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Developing World Class Enterprise Agility:
How to Manage Radical Transformation

by Richard G. Ligus


Most of the strength of the U.S. economy has been built on capital, technology, natural resources, and information, while markets were relatively captive. It's no longer this way. Foreign competition is challenging companies more so than ever before. New ways to compete are being devised. In response to competitive pressures, many companies are working on improvements with process, quality, automation, and information systems. Each of these improvements is on the path to becoming a high performance company. One other element can make a substantial difference: the strategic development of the corporate infrastructure around agility.

Substantial market share has been lost over the years to foreign competitors. No industry is immune. New markets and partnerships on a global scale are forming. The pressure is on to be nothing but the best. The key to the future lies in reengineering the entire business - both physically and logically - for agility.

Taking dramatic steps to become agile is necessary to be a manufacturing contender in the 21st century. Organizations must focus on moving information and products quickly through the entire service chain: distribution, assembly, manufacture, and supply. All physical and logical events within the service chain must be enacted swiftly, accurately, and effectively. The faster parts, information, and decisions flow through an organization, the faster it can respond to customer needs.

The next ten years will emphasize radical development of the corporate infrastructure, inducing major changes to the organization. The focus will be on quickly introducing new high quality products and delivering them with unprecedented lead times.

Taking dramatic steps to become agile is necessary to be a manufacturing contender in the next decade. Organizations must focus on moving information and products quickly through the entire suppy chain, distribution, assembly, manufacture and supply. All physical and logical events within the supply chain must be enacted swiftly, accurately and effectively. The faster parts, information and decisions flow through an organization the faster it can respond to customer needs and orders.  

The end result is a new effective organization capable of making swift decisions, and manufacturing products with high velocity. Large-scale changes in the way we operate in the office and in the factory are required to achieve this degree of performance.

Those successfully emerging from this radical transformation will be the winners and leaders: quick, and resourceful enterprises. These enterprises will be world-class competitors, organized to respond to a dynamic market with precision and unprecedented speed in delivery and new product introduction. They will be capable of achieving world-class quality, with substantially less nonvalue-added cost. Each company will be developed uniquely to suit its particular needs, but one characteristic will fit them all - they will all be agile.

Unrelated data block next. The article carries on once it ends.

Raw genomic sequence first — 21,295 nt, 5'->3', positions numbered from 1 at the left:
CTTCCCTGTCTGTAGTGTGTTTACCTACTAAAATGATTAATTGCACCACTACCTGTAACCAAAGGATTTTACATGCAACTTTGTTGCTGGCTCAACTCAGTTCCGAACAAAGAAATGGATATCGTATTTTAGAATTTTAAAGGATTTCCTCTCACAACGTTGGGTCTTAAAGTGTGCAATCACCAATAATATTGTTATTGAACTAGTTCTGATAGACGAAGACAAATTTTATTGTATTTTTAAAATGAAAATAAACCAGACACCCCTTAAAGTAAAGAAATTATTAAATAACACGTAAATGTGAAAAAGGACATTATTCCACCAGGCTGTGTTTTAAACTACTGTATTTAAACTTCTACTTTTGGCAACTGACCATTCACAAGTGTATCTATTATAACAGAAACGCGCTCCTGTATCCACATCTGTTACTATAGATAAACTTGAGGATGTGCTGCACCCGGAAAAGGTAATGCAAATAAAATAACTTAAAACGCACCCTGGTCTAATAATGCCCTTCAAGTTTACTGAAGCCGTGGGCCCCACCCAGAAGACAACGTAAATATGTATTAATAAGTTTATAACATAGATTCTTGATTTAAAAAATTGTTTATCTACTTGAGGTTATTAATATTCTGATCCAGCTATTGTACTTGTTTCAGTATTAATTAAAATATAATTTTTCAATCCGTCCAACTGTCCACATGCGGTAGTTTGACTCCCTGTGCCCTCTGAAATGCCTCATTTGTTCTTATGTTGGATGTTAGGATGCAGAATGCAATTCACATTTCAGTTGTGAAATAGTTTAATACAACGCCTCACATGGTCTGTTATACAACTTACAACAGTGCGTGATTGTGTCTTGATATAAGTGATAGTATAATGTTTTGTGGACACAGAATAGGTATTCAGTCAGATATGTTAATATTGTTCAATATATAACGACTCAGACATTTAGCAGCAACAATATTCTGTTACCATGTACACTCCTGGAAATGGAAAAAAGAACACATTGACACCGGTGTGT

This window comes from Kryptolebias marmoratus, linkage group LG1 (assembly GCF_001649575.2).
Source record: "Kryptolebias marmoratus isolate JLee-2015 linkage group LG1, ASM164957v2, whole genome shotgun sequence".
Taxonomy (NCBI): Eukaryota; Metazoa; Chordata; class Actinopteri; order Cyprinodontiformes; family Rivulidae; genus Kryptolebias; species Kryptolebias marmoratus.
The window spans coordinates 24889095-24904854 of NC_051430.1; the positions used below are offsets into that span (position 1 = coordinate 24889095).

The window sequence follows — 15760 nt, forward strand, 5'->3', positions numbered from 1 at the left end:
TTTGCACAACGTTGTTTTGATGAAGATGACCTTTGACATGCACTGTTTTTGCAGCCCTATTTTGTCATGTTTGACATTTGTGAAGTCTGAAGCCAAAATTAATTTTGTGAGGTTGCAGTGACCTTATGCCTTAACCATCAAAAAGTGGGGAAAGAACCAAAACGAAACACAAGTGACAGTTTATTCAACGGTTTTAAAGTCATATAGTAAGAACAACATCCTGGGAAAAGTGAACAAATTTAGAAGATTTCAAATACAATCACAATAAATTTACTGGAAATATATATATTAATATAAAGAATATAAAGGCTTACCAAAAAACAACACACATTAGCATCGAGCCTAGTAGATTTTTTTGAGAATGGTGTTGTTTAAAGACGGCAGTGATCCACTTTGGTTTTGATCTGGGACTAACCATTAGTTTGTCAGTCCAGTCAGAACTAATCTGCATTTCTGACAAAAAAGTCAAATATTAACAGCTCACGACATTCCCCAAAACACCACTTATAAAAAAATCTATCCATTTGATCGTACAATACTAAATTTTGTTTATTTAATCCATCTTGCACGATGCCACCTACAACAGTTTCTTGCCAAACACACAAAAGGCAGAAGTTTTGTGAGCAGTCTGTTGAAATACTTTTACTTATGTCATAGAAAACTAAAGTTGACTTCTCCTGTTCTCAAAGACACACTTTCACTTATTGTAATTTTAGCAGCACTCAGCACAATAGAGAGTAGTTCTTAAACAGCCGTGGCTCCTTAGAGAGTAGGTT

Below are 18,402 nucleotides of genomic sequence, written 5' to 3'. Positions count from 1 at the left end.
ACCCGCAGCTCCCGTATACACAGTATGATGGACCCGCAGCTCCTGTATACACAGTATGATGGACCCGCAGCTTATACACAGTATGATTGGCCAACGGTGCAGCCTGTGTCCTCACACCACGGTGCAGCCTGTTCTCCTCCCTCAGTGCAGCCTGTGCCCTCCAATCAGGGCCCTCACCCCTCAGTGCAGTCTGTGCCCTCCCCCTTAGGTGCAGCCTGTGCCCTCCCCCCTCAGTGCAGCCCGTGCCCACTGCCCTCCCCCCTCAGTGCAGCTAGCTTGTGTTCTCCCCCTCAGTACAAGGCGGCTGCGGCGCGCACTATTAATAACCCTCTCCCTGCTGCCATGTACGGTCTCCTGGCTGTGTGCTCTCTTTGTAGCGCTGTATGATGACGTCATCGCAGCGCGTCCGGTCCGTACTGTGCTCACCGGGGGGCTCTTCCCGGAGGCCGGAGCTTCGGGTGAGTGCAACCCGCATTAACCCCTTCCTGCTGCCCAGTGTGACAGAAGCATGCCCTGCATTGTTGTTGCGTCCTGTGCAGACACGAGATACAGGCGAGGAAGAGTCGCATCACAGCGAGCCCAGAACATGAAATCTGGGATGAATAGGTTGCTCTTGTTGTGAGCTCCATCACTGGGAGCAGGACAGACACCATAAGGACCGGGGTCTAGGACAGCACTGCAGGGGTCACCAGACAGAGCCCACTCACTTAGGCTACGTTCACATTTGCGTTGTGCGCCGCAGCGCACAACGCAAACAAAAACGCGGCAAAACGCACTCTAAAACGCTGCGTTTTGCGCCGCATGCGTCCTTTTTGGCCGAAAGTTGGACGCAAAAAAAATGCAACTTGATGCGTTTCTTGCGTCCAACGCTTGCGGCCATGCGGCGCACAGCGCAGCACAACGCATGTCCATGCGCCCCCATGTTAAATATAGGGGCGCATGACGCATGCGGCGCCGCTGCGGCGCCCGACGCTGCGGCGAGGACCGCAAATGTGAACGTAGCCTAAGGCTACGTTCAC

Becoming agile means competing and leading in the 21st century. Companies require an overhaul of their infrastructures to be able to introduce and build new products quickly and accurately, but also need an acculturation process fueled by heavy involvement. It takes time to enact changes of major proportions....and it takes careful planning.

Becoming an agile world-class company requires overcoming organizational inertia. Often overlooked are outdated cultures, ineffective management skills, bureaucratic red tape, and a reward system that doesn't fit. How do you get your arms around this? To implement large-scale change, there must be a balance in six key areas:

  • Strategy
  • Process
  • Structure
  • Staffing/skills
  • Culture, and
  • Organizational systems

Most companies work intensely with one or two of these, and miss the others.

The Integrated Change Model

The integrated change model provides a way to do it. It utilizes social and technical application tools. It emphasizes a continuous improvement approach, with high involvement of people. This exclusive management transformation program guides and facilitates you. It provides you with a master plan that takes you through the steps in systematically enacting radical change in your company. This broad approach covers all parts of the organization: marketing, manufacturing, engineering, accounting, etc. It encompasses the full service chain from customer through warehousing, distribution, assembly, production, and supply.

At the heart of the program is the integrated change model. Managing large-scale change requires a comprehensive master plan as well as accountabilities for getting work accomplished. The integrated model provides that plus more. It's the shell for a master plan to manage large-scale change in your company. It consists of three dimensions.

First Dimension: The Closed Loop